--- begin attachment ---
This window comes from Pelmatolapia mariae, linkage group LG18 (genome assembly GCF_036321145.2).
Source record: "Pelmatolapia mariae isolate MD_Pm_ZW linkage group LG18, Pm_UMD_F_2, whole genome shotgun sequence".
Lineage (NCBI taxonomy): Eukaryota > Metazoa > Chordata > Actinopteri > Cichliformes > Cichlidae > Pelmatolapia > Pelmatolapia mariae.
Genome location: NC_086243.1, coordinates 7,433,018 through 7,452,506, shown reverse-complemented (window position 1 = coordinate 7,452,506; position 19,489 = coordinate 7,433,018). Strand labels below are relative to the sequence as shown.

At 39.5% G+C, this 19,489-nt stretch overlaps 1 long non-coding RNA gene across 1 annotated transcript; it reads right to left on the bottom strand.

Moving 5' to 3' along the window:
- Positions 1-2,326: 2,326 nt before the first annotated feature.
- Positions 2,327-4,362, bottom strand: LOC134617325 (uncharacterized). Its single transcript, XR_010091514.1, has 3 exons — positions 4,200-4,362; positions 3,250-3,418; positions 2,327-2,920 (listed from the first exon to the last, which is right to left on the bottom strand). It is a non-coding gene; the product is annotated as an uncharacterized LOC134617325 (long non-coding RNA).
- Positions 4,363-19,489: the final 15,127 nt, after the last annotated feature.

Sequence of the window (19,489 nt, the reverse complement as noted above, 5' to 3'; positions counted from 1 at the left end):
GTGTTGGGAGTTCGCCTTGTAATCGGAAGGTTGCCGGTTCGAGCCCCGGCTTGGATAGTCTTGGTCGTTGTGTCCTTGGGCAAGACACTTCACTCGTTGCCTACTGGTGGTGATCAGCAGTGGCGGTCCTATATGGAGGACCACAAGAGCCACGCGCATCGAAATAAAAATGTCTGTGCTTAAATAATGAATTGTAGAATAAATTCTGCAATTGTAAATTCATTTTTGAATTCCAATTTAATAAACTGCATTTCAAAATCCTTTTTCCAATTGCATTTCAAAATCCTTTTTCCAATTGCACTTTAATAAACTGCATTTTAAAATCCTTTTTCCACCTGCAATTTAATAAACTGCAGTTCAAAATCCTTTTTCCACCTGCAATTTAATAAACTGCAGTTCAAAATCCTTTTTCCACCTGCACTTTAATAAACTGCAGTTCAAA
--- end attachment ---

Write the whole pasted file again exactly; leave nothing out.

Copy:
This window comes from Pelmatolapia mariae, linkage group LG18 (genome assembly GCF_036321145.2).
Source record: "Pelmatolapia mariae isolate MD_Pm_ZW linkage group LG18, Pm_UMD_F_2, whole genome shotgun sequence".
Lineage (NCBI taxonomy): Eukaryota > Metazoa > Chordata > Actinopteri > Cichliformes > Cichlidae > Pelmatolapia > Pelmatolapia mariae.
Genome location: NC_086243.1, coordinates 7,433,018 through 7,452,506, shown reverse-complemented (window position 1 = coordinate 7,452,506; position 19,489 = coordinate 7,433,018). Strand labels below are relative to the sequence as shown.

At 39.5% G+C, this 19,489-nt stretch overlaps 1 long non-coding RNA gene across 1 annotated transcript; it reads right to left on the bottom strand.

Moving 5' to 3' along the window:
- Positions 1-2,326: 2,326 nt before the first annotated feature.
- Positions 2,327-4,362, bottom strand: LOC134617325 (uncharacterized). Its single transcript, XR_010091514.1, has 3 exons — positions 4,200-4,362; positions 3,250-3,418; positions 2,327-2,920 (listed from the first exon to the last, which is right to left on the bottom strand). It is a non-coding gene; the product is annotated as an uncharacterized LOC134617325 (long non-coding RNA).
- Positions 4,363-19,489: the final 15,127 nt, after the last annotated feature.

Sequence of the window (19,489 nt, the reverse complement as noted above, 5' to 3'; positions counted from 1 at the left end):
GTGTTGGGAGTTCGCCTTGTAATCGGAAGGTTGCCGGTTCGAGCCCCGGCTTGGATAGTCTTGGTCGTTGTGTCCTTGGGCAAGACACTTCACTCGTTGCCTACTGGTGGTGATCAGCAGTGGCGGTCCTATATGGAGGACCACAAGAGCCACGCGCATCGAAATAAAAATGTCTGTGCTTAAATAATGAATTGTAGAATAAATTCTGCAATTGTAAATTCATTTTTGAATTCCAATTTAATAAACTGCATTTCAAAATCCTTTTTCCAATTGCATTTCAAAATCCTTTTTCCAATTGCACTTTAATAAACTGCATTTTAAAATCCTTTTTCCACCTGCAATTTAATAAACTGCAGTTCAAAATCCTTTTTCCACCTGCAATTTAATAAACTGCAGTTCAAAATCCTTTTTCCACCTGCACTTTAATAAACTGCAGTTCAAA